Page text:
Nextiva Launches Nextiva Office Virtual PBX with Fax

Rebranded version of the company's Connect360 VoIP offering now incorporates fax service—by customer demand.

By Adam Stone | Posted May 7, 2010
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With the launch of a new IP-based fax service, virtual PBX provider Nextiva has seized the moment to rebrand its flagship product. Company executives say the newly christened offering will have a more familiar ring to potential customers.

The new offering, Nextiva Office, bundles together Nextiva vFax with the company’s virtual PBX, in a service that includes such tools as voicemail-to-e-mail, auto-attendant, advanced call routing, and on-hold music. It will be phased in to replace Connect360, a product with virtually all the same features except for the fax component.

"We found that the term ‘office’ is much more friendly," said Yaniv Masjedi, director of marketing for the Scottsdale, Ariz.-based company. "It goes a longer way than ‘Connect360.’ It suggests a full set of office capabilities."

The new bundled product also comes in at slightly lower price point, about $100 per month for a four-line office, as compared to about $140 in Connect360, Masjedi said.

A subsidiary of United Web, which owns and operates web-based application companies, Nextiva unveiled its new branding effort with a microsite. It took the same approach in launching its standalone fax service. Neither can be reached from the company’s main page, which continues to tout "Two Great Solutions" – Connect360 and the more limited Connect.

The company opted for the gradual phase-in, in the hopes of honing its messaging before going for a more highly visible launch. "The last thing we wanted to do was to do everything all at once, overnight. We’d rather take it little by little and get that feedback as it comes in," Masjedi.

Even with its low-key style, the company has garnered notice. VoIP-comparison service WhichVoIP named Nextiva its Provider of the Month for July 2009. Another comparison service CompareVoIP.com gave Nextiva its Top Business VoIP Provider award for 2009.

Most recent, and perhaps most telling, is Unified Communications magazine’s pick of Nextiva Office as its Product of the Year for 2009. A ‘unified communication’ recognition may suggest that Nextiva’s move to bundle fax along with other services it striking the right note in its effort to promote an all-around solution.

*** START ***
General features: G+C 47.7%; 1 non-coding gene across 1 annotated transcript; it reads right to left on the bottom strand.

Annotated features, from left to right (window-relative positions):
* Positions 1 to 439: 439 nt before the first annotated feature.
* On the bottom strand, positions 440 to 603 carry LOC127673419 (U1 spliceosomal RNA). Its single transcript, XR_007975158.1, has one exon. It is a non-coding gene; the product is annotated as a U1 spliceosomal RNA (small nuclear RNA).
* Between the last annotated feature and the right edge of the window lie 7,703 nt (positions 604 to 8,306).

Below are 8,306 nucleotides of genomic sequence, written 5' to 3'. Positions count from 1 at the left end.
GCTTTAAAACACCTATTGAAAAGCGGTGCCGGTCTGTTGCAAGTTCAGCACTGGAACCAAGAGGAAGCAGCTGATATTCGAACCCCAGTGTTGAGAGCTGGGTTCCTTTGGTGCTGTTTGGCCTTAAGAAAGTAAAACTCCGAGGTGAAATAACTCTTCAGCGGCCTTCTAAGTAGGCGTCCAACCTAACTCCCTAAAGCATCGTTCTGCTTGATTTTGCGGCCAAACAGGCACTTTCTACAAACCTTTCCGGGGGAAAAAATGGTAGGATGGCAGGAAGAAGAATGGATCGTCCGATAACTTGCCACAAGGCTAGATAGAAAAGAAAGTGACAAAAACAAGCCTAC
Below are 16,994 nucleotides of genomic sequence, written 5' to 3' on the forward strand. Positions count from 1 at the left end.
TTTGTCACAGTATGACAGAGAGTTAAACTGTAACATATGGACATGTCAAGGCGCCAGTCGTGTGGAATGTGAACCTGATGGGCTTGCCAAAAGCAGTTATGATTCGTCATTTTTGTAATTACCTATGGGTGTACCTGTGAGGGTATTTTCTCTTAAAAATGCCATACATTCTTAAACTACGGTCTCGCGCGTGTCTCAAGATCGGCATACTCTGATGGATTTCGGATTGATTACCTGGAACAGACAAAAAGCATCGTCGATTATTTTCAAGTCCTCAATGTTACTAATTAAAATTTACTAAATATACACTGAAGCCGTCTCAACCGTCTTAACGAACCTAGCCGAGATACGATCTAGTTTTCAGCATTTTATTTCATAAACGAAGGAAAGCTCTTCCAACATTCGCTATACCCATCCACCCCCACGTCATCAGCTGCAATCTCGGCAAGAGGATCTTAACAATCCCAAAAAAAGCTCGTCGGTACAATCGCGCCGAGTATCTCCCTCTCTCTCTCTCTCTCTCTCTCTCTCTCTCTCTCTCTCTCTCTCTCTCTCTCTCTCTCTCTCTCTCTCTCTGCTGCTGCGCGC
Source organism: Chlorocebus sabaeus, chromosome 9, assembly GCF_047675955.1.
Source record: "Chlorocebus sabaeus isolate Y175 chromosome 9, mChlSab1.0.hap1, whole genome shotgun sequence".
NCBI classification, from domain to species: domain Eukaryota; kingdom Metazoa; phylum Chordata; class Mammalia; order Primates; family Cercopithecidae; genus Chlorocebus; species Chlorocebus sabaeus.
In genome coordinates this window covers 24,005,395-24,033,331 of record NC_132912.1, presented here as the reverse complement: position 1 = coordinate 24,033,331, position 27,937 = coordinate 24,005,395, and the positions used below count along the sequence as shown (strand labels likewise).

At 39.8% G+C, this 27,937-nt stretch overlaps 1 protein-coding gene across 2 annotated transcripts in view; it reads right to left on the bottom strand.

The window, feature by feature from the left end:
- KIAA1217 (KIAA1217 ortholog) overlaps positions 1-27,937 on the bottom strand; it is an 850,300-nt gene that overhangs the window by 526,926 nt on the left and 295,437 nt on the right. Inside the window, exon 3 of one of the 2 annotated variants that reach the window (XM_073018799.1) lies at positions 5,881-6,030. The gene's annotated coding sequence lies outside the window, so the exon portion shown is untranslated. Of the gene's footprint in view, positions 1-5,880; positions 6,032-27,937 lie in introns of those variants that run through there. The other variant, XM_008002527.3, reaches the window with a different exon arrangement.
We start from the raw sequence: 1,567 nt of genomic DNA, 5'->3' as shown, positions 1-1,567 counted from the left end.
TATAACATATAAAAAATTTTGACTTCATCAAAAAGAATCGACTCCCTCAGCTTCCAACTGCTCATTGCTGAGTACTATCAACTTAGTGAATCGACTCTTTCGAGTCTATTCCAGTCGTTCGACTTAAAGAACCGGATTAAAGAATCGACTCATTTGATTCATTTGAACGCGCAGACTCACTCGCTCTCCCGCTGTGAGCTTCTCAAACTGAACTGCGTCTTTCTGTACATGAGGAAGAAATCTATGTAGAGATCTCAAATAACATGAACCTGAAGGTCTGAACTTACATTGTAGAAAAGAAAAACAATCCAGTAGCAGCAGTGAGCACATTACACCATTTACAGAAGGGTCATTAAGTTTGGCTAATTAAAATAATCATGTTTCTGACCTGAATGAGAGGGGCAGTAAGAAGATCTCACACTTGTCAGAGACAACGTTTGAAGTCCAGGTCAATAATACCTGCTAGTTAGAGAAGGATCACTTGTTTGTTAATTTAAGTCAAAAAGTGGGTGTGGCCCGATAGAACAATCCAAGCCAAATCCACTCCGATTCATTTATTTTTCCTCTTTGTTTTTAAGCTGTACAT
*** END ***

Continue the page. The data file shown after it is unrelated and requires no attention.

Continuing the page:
In these BlackBerry days, it may be hard to imagine that a mere fax offering could have much of an impact. Yet among Nextiva’s target market of one- to ten-person offices, fax still is very much a way of life.

"There are still tons of small businesses using standard, traditional fax. They would use us for their phone system but we couldn’t support them for their faxing needs, which was something they really required," Masjedi said.

With fax now on the table, the company is looking to drive customer satisfaction – not just for its own sake, but because referrals are its single biggest (and least expensive) means of drawing new business.

As Masjedi sees it, the way to push satisfaction up and keep costs down is to invest heavily up front. Each new customer has at least three Nextiva personnel available for ramp-up activities including porting numbers, provisioning phones and setting up the auto-attendant. "Investing in the customer within the first few weeks, making sure that everything is smooth and running, it makes a big first impression. That’s what helps ensure they are going to be a customer for life," Masjedi.

The early attention also eases strain down the line "It takes a lot of pressure off our support department," he said. "We don’t have to be too concerned about long service calls. It’s more a matter of: ‘How do I do this?’ So we don’t have to constantly be looking at the statistics and saying, ‘Oh, this customer already called four times.’ "

Do all these things right…and you’ll still have a high hill to climb as a virtual PBX vendor. Customers grouse at the $100 price tag per Linksys SPA942 phone, Masjedi said, but the company is already taking a loss on those, so there isn’t much give there.

Even more frustrating is the alleged portability of phone numbers. Sure, you can port a number, but it will typically take about 10 days, an uncomfortable wait for many customers. "For every hosted phone company out there, it’s a challenge we face," Masjedi said. "It’s as if we are still in 1985. There are not been a strong evolution since about that time."

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